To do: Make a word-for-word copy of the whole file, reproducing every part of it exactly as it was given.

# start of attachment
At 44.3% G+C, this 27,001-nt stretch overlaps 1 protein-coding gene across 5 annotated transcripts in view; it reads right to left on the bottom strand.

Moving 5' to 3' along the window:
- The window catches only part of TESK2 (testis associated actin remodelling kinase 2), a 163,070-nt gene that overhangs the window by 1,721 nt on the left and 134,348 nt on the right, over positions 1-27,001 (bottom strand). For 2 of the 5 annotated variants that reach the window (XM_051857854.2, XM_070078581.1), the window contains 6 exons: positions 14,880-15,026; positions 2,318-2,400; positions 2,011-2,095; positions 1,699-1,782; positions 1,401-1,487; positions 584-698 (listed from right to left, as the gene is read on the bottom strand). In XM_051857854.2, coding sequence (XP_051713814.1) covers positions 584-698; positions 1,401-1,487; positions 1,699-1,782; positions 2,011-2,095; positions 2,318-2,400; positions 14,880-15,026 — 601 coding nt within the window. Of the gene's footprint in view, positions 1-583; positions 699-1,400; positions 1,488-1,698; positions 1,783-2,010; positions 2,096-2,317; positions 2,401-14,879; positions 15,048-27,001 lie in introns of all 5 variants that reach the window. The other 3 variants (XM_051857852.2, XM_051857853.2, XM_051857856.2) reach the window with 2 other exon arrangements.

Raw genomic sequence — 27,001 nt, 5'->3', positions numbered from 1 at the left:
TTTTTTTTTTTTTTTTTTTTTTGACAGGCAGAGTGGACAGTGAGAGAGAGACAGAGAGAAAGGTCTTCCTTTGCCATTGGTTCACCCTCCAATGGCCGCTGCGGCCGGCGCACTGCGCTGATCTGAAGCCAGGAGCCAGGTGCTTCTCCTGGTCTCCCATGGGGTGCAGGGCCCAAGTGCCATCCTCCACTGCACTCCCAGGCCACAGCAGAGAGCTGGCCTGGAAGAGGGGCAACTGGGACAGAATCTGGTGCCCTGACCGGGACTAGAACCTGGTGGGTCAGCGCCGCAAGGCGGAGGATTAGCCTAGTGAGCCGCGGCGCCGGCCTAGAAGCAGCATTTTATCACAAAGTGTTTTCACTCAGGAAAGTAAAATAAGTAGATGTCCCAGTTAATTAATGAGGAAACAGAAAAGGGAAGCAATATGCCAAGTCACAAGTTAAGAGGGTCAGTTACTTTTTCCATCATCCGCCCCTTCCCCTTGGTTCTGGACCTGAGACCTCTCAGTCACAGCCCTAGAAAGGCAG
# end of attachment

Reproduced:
At 44.3% G+C, this 27,001-nt stretch overlaps 1 protein-coding gene across 5 annotated transcripts in view; it reads right to left on the bottom strand.

Moving 5' to 3' along the window:
- The window catches only part of TESK2 (testis associated actin remodelling kinase 2), a 163,070-nt gene that overhangs the window by 1,721 nt on the left and 134,348 nt on the right, over positions 1-27,001 (bottom strand). For 2 of the 5 annotated variants that reach the window (XM_051857854.2, XM_070078581.1), the window contains 6 exons: positions 14,880-15,026; positions 2,318-2,400; positions 2,011-2,095; positions 1,699-1,782; positions 1,401-1,487; positions 584-698 (listed from right to left, as the gene is read on the bottom strand). In XM_051857854.2, coding sequence (XP_051713814.1) covers positions 584-698; positions 1,401-1,487; positions 1,699-1,782; positions 2,011-2,095; positions 2,318-2,400; positions 14,880-15,026 — 601 coding nt within the window. Of the gene's footprint in view, positions 1-583; positions 699-1,400; positions 1,488-1,698; positions 1,783-2,010; positions 2,096-2,317; positions 2,401-14,879; positions 15,048-27,001 lie in introns of all 5 variants that reach the window. The other 3 variants (XM_051857852.2, XM_051857853.2, XM_051857856.2) reach the window with 2 other exon arrangements.

Raw genomic sequence — 27,001 nt, 5'->3', positions numbered from 1 at the left:
TTTTTTTTTTTTTTTTTTTTTTGACAGGCAGAGTGGACAGTGAGAGAGAGACAGAGAGAAAGGTCTTCCTTTGCCATTGGTTCACCCTCCAATGGCCGCTGCGGCCGGCGCACTGCGCTGATCTGAAGCCAGGAGCCAGGTGCTTCTCCTGGTCTCCCATGGGGTGCAGGGCCCAAGTGCCATCCTCCACTGCACTCCCAGGCCACAGCAGAGAGCTGGCCTGGAAGAGGGGCAACTGGGACAGAATCTGGTGCCCTGACCGGGACTAGAACCTGGTGGGTCAGCGCCGCAAGGCGGAGGATTAGCCTAGTGAGCCGCGGCGCCGGCCTAGAAGCAGCATTTTATCACAAAGTGTTTTCACTCAGGAAAGTAAAATAAGTAGATGTCCCAGTTAATTAATGAGGAAACAGAAAAGGGAAGCAATATGCCAAGTCACAAGTTAAGAGGGTCAGTTACTTTTTCCATCATCCGCCCCTTCCCCTTGGTTCTGGACCTGAGACCTCTCAGTCACAGCCCTAGAAAGGCAG